Just like any skill, children vary widely in how well they are able to form friendships and gain peer acceptance. For children with ADHD or a similar diagnosis, social skills can be the hardest subject to understand in school. And social missteps, just like a bad grade on a test, can greatly impact academic performance and overall happiness.
Good social skills require good communication skills – both verbal and non-verbal. Frustrated by the lack of understanding from peers, or lacking the ability to “fit in,” many children often need to resort to temper tantrums to communicate their emotions. By identifying and strengthening the verbal and non-verbal social skills that many people take for granted, children can gradually improve how we relate to and are understood by others.
Children with ADHD and similar diagnosis (including 2e or twice exceptional) kids can set themselves up for academic success by practicing the skills socially to foster meaningful peer relationships, confidence, and social resiliency both in and outside of the classroom.
Unlike traditional board games where participants compete against each other and only have one winner, collective win games (MENSA recommends games such as Forbidden Island) allow players to work together to problem-solve and overcome challenges where everyone can win as a group. These types of shared success games are great for helping reinforce positive social experiences without the stress of individually winning and losing a game.
Modeling and practicing conversations with children, even short ones with frequent breaks, can help create a pattern of successful interactions with others. This serves to build social confidence in small doses and allows for kids to develop a wider circle of friends.
Many times, children with ADHD come on too strong, or are unable to read social cues and recalibrate. This often stems from a natural curiosity about the world around them and a focused, singular pursuit of very specialized, niche information. For example, a 5th grader who knows all of the planes of World War II or a high school student who is fascinated by the intersection of finance and exploration of mining near earth asteroids.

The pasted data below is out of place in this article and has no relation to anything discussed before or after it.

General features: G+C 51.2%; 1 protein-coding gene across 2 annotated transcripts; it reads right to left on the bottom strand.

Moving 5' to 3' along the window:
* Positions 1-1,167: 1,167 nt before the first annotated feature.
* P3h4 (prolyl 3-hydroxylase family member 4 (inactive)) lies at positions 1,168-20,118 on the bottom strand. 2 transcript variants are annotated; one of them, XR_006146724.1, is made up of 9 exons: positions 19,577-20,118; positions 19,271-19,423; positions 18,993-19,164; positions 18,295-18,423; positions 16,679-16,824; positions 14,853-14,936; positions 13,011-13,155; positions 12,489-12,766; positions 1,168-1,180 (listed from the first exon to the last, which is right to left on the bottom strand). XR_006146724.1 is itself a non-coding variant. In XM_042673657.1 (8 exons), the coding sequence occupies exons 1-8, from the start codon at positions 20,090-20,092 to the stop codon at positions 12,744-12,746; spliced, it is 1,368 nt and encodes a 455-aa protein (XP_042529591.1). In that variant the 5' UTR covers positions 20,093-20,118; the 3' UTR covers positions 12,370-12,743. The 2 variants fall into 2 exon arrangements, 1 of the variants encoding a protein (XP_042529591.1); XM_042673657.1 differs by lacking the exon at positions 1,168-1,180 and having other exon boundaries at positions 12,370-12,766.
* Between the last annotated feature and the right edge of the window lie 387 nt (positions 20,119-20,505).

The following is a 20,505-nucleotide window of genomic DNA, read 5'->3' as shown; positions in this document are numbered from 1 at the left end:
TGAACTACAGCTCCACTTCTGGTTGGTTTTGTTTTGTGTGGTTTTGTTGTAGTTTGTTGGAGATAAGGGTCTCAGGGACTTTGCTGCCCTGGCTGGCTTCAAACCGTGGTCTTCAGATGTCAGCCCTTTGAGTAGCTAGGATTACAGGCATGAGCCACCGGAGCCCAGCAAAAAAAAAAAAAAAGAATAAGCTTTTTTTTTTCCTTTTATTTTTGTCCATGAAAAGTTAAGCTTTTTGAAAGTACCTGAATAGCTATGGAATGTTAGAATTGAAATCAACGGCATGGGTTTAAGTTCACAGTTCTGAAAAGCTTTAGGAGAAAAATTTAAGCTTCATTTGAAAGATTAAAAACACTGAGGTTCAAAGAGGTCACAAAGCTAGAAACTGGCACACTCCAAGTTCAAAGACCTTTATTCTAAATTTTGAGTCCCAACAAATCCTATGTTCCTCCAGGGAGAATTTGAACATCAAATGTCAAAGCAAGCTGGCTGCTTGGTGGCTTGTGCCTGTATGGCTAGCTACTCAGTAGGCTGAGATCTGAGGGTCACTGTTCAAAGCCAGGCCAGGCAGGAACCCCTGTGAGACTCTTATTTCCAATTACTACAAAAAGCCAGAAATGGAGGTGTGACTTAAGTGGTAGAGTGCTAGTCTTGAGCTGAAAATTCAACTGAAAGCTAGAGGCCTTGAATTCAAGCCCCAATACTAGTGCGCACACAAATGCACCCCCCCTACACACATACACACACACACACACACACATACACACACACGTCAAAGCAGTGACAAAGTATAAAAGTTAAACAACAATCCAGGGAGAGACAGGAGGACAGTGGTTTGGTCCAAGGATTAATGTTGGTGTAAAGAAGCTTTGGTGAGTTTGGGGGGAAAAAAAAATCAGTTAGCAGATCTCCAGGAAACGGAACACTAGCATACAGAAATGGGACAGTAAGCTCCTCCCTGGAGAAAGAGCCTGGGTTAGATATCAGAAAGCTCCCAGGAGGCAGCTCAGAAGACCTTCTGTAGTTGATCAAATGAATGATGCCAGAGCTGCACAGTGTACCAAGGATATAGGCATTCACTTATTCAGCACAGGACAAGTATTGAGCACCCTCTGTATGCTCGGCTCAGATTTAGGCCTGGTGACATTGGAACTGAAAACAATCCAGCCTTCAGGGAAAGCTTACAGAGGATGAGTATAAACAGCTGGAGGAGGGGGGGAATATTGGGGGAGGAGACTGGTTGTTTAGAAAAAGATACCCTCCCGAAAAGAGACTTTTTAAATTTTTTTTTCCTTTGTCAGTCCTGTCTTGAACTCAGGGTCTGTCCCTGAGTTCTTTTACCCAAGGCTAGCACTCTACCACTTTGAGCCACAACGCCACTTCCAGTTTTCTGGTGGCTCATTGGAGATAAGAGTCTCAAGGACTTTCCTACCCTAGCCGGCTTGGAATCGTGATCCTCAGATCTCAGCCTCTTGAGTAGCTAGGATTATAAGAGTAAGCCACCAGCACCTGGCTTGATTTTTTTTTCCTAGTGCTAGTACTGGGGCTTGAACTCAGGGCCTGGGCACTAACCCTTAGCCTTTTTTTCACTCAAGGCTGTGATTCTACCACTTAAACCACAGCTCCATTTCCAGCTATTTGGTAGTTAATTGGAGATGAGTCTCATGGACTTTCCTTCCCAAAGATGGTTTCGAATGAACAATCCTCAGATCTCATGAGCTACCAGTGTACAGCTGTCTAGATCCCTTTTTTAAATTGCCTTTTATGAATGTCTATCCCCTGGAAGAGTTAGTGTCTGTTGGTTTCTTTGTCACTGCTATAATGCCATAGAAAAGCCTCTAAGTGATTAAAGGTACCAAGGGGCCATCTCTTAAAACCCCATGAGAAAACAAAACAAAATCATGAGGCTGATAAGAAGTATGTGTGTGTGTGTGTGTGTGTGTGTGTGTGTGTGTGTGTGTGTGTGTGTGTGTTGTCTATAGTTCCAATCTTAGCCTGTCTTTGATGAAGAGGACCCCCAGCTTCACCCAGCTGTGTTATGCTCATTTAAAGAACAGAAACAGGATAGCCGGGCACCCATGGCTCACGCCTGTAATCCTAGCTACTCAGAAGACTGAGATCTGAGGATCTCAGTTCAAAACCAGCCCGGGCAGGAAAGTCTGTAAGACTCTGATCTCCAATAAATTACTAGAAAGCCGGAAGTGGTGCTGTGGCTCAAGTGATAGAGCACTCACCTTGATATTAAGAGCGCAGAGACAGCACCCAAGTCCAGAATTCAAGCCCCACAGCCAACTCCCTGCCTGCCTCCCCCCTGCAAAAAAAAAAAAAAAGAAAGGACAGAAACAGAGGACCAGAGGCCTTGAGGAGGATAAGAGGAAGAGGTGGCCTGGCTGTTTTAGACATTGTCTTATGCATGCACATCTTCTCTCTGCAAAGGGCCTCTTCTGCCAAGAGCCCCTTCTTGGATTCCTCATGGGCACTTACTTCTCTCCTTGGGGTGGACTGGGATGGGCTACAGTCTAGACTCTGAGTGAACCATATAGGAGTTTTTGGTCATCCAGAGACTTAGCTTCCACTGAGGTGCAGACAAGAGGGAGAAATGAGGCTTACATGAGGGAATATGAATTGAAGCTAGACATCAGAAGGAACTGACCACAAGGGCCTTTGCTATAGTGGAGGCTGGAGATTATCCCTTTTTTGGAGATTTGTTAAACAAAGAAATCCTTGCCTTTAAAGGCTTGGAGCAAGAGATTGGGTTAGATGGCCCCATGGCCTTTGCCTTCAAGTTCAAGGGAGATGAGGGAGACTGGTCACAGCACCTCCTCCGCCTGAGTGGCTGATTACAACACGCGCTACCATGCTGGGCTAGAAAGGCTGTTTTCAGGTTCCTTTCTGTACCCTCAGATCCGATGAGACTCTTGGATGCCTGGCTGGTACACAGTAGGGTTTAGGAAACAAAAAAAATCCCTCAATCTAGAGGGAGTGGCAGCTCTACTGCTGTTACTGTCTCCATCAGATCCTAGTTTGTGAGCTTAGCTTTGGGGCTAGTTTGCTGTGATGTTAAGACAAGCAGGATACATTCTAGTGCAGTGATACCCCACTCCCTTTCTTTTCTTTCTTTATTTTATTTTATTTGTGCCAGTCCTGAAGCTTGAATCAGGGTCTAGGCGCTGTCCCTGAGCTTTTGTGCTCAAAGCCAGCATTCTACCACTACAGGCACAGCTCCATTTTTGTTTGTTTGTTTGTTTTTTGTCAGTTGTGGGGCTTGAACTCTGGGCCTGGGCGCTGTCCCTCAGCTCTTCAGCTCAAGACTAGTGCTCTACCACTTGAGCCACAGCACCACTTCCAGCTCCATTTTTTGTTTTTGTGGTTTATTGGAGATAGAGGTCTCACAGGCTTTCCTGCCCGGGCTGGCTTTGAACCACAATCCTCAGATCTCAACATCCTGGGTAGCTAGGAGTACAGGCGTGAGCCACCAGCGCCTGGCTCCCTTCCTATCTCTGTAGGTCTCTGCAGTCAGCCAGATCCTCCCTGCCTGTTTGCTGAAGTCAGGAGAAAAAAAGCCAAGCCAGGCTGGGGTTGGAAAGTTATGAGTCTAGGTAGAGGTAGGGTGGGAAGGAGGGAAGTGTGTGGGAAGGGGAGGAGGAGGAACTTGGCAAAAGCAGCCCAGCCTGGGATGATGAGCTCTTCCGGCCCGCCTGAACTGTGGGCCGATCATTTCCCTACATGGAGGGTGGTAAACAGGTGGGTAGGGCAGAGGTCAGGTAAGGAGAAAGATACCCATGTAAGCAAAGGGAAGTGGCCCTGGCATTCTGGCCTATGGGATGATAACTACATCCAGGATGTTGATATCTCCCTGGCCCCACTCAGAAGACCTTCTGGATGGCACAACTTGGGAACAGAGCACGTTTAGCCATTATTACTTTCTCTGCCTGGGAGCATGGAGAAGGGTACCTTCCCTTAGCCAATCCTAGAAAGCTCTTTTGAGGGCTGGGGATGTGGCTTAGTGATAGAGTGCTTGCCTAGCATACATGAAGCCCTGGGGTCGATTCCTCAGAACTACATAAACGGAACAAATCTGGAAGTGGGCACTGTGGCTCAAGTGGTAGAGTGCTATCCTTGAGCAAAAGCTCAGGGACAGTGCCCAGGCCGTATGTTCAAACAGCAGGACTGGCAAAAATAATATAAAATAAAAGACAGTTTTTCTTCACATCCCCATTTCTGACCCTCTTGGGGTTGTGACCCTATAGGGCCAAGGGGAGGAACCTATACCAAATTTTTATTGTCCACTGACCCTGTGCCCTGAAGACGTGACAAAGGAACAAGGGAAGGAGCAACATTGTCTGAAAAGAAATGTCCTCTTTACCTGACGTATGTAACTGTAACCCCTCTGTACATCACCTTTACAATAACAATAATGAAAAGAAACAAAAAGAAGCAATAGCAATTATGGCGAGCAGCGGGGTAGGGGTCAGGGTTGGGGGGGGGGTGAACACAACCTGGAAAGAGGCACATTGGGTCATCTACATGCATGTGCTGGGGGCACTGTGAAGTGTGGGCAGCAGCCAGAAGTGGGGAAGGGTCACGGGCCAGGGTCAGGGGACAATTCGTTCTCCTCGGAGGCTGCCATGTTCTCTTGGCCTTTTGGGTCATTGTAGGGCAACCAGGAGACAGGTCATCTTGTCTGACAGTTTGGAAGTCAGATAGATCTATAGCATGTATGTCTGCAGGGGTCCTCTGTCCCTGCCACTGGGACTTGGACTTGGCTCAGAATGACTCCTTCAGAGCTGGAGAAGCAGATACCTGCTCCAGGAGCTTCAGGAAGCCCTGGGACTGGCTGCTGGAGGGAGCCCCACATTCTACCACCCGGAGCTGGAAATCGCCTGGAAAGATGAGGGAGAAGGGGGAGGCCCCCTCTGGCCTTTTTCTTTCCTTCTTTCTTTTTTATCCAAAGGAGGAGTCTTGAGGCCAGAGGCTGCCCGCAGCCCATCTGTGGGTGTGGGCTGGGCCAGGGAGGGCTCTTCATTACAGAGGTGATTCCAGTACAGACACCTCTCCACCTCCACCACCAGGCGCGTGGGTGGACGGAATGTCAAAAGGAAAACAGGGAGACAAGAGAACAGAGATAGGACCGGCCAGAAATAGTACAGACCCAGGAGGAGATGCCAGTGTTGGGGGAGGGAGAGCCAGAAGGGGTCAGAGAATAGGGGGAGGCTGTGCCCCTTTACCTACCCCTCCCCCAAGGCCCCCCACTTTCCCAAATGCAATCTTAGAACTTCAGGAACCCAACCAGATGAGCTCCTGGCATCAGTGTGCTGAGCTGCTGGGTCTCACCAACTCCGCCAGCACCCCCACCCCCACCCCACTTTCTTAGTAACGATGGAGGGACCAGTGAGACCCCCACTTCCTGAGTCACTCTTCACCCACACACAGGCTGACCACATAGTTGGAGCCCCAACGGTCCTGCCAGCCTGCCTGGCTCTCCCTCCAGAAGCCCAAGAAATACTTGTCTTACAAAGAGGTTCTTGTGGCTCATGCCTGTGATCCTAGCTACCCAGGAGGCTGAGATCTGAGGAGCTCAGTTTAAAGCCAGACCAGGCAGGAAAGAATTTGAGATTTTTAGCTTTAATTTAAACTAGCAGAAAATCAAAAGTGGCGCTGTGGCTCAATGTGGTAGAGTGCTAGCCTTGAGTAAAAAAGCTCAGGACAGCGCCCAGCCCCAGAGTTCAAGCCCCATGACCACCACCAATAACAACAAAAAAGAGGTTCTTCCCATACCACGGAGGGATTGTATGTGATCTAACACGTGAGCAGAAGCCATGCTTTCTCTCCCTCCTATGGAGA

For students possessing this highly-specialized knowledge, social success means that students are able to take breaks from their own interests to recognize that others may not share their interests to the same degree. Learning to have a bi-directional conversation or a conversation that includes both their own interests and their friend’s, is a skill that we can help children get better at.
Much like parallel play is a step in the continual growth process, a similar growth happens with conversational patterns in which students can understand that meaningful conversations are a collaborative process.
Good ideas are often dismissed because of the way they are presented. If parents and teachers learn to recognize a good idea that may be presented in an awkward way, they can use it as a teachable moment.
Students with ADHD frequently come up with innovative inventions and planned solutions to global problems – but often exhibit low frustration-tolerance when his or her ideas didn’t fit the cookie-cutter profile of standardized tests. With an inquiry-based setting, a student’s natural desire for questioning and problem-solving drive the learning process. Students often find that they are able to articulate several good ideas on water filtration and alternative energy for remote locations by designing and building, tapping into his or her kinesthetic intelligence that doesn’t translate well to multiple choice, close-ended testing instructions.
Are you a teacher? Learn more from the A.D.D. resource center to help ensure that your child’s classroom is set up as the least-restrictive environment to set them up for success.